ONE OF THE current problems in the control of infection in general hospitals is the treatment of infections due to Proteus organisms. The relative resistance of these organisms to antibiotics makes it likely that they will continue to be the survivors in situations in which secondary infection is inevitable and in which prophylactic chemotherapy is employed. This case report is presented to illustrate some of the difficulties encountered in the treatment of infections due to Proteus and to emphasize the effectiveness of large doses of penicillin in certain cases.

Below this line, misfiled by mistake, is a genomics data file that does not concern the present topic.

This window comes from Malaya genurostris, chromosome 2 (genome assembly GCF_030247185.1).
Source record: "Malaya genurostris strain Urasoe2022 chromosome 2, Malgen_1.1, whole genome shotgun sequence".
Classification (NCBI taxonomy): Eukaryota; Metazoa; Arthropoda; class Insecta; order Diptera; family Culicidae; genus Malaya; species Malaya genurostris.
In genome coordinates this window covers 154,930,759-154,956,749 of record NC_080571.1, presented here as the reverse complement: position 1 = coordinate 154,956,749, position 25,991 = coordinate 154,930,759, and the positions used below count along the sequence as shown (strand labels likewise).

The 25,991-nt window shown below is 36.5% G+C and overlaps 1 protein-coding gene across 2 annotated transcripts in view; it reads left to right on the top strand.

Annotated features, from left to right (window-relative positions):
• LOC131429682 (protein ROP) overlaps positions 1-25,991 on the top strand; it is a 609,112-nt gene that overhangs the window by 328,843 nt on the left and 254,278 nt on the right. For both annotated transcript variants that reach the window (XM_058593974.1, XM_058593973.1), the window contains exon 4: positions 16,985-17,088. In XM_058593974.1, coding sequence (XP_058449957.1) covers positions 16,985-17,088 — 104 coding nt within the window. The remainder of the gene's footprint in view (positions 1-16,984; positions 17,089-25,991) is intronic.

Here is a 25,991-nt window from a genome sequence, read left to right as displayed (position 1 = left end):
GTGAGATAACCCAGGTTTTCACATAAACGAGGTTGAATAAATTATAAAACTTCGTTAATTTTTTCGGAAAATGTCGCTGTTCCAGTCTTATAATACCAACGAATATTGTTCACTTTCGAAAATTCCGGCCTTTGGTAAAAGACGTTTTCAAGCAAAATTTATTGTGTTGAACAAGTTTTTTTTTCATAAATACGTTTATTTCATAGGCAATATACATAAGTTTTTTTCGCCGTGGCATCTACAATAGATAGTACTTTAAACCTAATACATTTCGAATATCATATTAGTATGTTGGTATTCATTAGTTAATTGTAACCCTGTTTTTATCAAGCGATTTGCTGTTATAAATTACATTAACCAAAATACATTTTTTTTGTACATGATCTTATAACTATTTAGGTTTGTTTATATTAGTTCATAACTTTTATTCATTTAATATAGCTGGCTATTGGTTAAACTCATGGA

REPORT OF CASE
The patient was a 45-year-old chronic alcoholic who was admitted to the Milwaukee County General Hospital because of a persistent low-grade fever. For 10 days prior to admission he was treated at another hospital for delirium tremens and a left lower lobe pneumonia. Treatment had consisted of administration of 3,000,000 units of procaine penicillin, 2 gm. of aureomycin,